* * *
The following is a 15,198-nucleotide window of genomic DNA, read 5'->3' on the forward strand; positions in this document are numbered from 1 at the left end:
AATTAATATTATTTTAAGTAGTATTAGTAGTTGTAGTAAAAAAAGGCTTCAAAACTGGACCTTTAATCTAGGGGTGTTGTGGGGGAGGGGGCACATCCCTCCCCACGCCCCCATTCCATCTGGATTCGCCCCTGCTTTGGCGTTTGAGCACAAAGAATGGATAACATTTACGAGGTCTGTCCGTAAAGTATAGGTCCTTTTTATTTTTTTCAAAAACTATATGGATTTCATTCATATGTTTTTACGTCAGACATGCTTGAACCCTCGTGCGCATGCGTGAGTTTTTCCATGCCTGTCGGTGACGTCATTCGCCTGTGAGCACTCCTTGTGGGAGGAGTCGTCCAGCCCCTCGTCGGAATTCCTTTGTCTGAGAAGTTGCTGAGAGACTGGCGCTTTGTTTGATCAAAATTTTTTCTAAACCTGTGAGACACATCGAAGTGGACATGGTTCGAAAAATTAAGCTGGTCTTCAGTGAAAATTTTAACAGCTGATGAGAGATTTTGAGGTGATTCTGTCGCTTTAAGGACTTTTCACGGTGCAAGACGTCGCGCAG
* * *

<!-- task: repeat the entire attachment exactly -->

The following is a 15,198-nucleotide window of genomic DNA, read 5'->3' on the forward strand; positions in this document are numbered from 1 at the left end:
AATTAATATTATTTTAAGTAGTATTAGTAGTTGTAGTAAAAAAAGGCTTCAAAACTGGACCTTTAATCTAGGGGTGTTGTGGGGGAGGGGGCACATCCCTCCCCACGCCCCCATTCCATCTGGATTCGCCCCTGCTTTGGCGTTTGAGCACAAAGAATGGATAACATTTACGAGGTCTGTCCGTAAAGTATAGGTCCTTTTTATTTTTTTCAAAAACTATATGGATTTCATTCATATGTTTTTACGTCAGACATGCTTGAACCCTCGTGCGCATGCGTGAGTTTTTCCATGCCTGTCGGTGACGTCATTCGCCTGTGAGCACTCCTTGTGGGAGGAGTCGTCCAGCCCCTCGTCGGAATTCCTTTGTCTGAGAAGTTGCTGAGAGACTGGCGCTTTGTTTGATCAAAATTTTTTCTAAACCTGTGAGACACATCGAAGTGGACATGGTTCGAAAAATTAAGCTGGTCTTCAGTGAAAATTTTAACAGCTGATGAGAGATTTTGAGGTGATTCTGTCGCTTTAAGGACTTTTCACGGTGCAAGACGTCGCGCAG